I had the opportunity to attend a strongman training workshop, at Santa Cruz Strength, the previous weekend and wanted to share with you some of the training tips I learned while doing it.
It was put on by Clay Edgin who has been involved in the strongman sport for about 10 years. He’s also quite the grip guy. I had heard of him but never had the chance to meet him before so I jumped at the opportunity.
Competitive strongman, like the kind you see on ESPN, is not something I regularly practice. Its quite different from oldtime strongman feats although great strength in needed in both.
Of all the stuff in physical culture I have to say I spend probably the least amount of time in the things that involve the most competition, Olympic weightlifting, powerlifting and strongman. That being said, I’ve done some of it all. Strongman requires specialized equipment for most of the events, which is another reason I don’t regularly do it because I don’t have the proper tools. I’ve got to practice a couple of them before and I’ve learned some of the technique, specifically from this Intro to Strongman DVD by Jedd Johnson and Steve Slater which is a great resource.
Competitive strongman is a big mans sport. The light class is usually 230 and under, though in some competitions they have lighter classes. This has stopped me from pursuing this further. But I enjoy competition so if I come across one with a weight class I fit better in than I will do it.
In this workshop we covered technique for five different lifts common in strongman.
Log Clean and Press
Lifting a log is quite different than a barbell. Because of the mass of the thing you must use different technique. It involves pulling the bar up like a deadlift, squating down with it then clean/rolling it up to the chest. From here you can do any sort of press, push press or jerk to get it overhead.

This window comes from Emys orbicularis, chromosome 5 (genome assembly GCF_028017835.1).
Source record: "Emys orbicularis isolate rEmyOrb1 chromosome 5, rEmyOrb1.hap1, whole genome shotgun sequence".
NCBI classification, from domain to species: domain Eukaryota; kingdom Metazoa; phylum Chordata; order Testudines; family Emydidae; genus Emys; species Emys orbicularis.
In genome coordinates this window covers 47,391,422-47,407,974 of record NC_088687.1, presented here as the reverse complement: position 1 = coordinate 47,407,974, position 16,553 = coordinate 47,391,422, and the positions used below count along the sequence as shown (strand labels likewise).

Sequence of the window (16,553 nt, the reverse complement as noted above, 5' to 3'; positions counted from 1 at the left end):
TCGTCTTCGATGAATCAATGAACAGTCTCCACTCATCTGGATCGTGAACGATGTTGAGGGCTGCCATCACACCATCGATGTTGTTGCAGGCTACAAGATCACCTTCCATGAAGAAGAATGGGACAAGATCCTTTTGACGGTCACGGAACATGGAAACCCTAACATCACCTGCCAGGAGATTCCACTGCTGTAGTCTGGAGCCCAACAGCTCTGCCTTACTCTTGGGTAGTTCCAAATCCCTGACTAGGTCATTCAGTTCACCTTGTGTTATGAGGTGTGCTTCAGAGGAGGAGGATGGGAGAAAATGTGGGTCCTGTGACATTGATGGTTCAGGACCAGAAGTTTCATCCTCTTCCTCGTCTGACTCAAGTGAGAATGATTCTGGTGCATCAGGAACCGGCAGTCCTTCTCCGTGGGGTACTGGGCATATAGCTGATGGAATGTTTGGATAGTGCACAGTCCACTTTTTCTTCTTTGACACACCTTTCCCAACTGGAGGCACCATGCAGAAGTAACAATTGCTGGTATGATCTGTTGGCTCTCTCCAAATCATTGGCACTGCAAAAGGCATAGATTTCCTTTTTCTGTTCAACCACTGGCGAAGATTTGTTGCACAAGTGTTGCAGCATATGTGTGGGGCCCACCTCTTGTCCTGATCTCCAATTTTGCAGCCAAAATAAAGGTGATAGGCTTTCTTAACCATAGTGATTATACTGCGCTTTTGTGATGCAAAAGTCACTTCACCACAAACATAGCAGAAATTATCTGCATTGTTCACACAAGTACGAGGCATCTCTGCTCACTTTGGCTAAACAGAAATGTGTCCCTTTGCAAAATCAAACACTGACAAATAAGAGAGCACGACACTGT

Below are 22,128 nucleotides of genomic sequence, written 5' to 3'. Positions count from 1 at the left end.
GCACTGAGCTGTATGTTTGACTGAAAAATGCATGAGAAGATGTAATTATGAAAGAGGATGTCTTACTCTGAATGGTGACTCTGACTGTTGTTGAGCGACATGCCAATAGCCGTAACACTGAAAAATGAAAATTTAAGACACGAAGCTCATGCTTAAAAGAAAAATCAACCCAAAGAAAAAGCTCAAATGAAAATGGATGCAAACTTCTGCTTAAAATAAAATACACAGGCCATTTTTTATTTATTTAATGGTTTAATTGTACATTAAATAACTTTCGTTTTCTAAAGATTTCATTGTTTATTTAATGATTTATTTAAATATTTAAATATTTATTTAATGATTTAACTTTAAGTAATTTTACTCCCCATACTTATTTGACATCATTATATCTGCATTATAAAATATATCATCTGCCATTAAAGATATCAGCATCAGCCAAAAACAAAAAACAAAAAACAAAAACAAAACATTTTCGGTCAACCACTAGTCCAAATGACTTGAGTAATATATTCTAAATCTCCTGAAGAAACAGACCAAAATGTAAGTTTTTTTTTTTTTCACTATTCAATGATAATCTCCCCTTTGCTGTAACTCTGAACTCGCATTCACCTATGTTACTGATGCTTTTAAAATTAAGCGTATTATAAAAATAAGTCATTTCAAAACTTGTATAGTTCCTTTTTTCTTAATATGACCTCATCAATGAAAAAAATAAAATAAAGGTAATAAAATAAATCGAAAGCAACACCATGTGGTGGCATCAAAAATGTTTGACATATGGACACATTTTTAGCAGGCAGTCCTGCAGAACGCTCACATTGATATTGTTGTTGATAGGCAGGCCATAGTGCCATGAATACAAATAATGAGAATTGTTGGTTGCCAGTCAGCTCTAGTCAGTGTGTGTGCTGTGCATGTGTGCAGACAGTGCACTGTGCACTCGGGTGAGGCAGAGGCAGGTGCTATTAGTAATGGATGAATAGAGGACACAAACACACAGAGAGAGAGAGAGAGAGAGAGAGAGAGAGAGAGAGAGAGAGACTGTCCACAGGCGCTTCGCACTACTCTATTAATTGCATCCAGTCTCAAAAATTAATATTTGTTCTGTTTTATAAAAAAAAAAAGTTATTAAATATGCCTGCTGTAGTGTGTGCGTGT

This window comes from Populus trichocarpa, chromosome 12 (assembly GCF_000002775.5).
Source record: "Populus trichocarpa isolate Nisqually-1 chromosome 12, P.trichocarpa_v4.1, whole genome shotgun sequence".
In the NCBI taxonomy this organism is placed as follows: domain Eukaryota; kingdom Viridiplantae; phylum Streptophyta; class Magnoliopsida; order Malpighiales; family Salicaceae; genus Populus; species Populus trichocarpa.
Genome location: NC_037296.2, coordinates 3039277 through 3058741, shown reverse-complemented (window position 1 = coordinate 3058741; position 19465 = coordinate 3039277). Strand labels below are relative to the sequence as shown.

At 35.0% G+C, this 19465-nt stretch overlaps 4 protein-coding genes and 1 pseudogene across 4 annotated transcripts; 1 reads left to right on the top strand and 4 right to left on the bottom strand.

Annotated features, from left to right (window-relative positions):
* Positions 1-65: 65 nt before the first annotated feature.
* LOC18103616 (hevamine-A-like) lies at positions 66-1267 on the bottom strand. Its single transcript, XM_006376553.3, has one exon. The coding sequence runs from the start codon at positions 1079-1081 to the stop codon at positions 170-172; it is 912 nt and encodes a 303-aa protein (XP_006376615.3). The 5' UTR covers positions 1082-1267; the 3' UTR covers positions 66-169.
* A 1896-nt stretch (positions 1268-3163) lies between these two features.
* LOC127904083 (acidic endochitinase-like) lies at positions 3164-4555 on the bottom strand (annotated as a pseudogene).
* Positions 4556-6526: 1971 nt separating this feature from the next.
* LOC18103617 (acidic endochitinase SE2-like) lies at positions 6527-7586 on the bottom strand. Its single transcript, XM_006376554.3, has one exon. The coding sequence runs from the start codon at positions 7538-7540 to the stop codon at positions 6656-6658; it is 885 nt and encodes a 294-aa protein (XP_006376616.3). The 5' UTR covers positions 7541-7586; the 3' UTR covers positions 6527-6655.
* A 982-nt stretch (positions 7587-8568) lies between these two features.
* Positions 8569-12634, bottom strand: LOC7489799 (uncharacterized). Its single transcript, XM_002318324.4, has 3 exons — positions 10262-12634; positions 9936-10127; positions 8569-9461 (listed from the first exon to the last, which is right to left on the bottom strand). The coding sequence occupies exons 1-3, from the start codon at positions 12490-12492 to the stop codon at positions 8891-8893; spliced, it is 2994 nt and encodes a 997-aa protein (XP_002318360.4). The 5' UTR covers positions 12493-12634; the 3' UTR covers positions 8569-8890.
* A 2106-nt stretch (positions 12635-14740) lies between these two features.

One of the most helpful tips for me was in the handle placement. You want to have them facing away from your body at the start. Once you’re in the squat position they should be parallel to the floor, with your elbows up high.
I lifted 175. Couldn’t quite get the 195 overhead at that point.
As I mentioned this was my first ever attempt at the Yoke Walk. Its quite unstable. The key is to keep your legs close together as you walk. If you can, speed up, but don’t allow the weight to swing you.
I managed a 495 yoke walk of about 20 yards which was pretty tough for me.
Since I spend much more time dead lifting than squatting, not to mention my work on grip specifically, I knew I’d perform better here than in the yoke walk.This is a simple event. All you do is pick up two objects, one in each hand, and walk for distance. This is a great test of hand strength.
The tough part is turning around. With the farmer’s walk handles, when you turn they turn and will keep turning unless you stop them. One of the big lessons here was when to start turning them the opposite way, which is earlier in your turn than you’d expect.
The other big tip was to pick up one end of the bar at a time, followed by the other. This way you’re not deadlifting the whole weight all at once. It makes it much easier.
With 225 lbs. in each hand I covered a distance of about 40 yards with a turn in the middle.
Although I’ve pulled vehicles before by my hair, I really haven’t done much harness pulling. We didn’t pull a truck but instead a weighted sled that was quite tough. Here was the first time I had done a pull with a rope to assist in doing so.
Once you’re strapped into the harness you lean far forward, to the point of almost falling. Like in the other moves, short choppy steps to start is best. Also you want to keep them fairly close to each other in width so you don’t end up all over the place.
The sled we pulled had over 600 lbs. on it for a distance of about 20 yards.
Lifting stones is one of the classic strongman stunts. The atlas stones are round and are loaded up onto a platform.
You wrap your arms around the diameter of the stone. Doing a round back deadlift you lift it up and set in in your lap. From here you’ll reposition your arms over the top of the stone. To get up to a higher platform you need to squat lower. You stand up supporting the stone, leaning back and place it on the platform.
They only had a couple stones on hand, so the heaviest one I got to lift was 204 lbs.
All in all it was a fun session over a couple hours. I was quite hungry afterwards!
I’m always happy to get to work with things I don’t often do when it comes to training. Technique is important and getting to practice the with the tools there can‘t be beat. They mentioned there may be an upcoming strongman contest in town so if the weight classes work for me I will be there.
I’ll try to get Clay on a future podcast interview as it would be fun to discuss strongman and grip training with him more.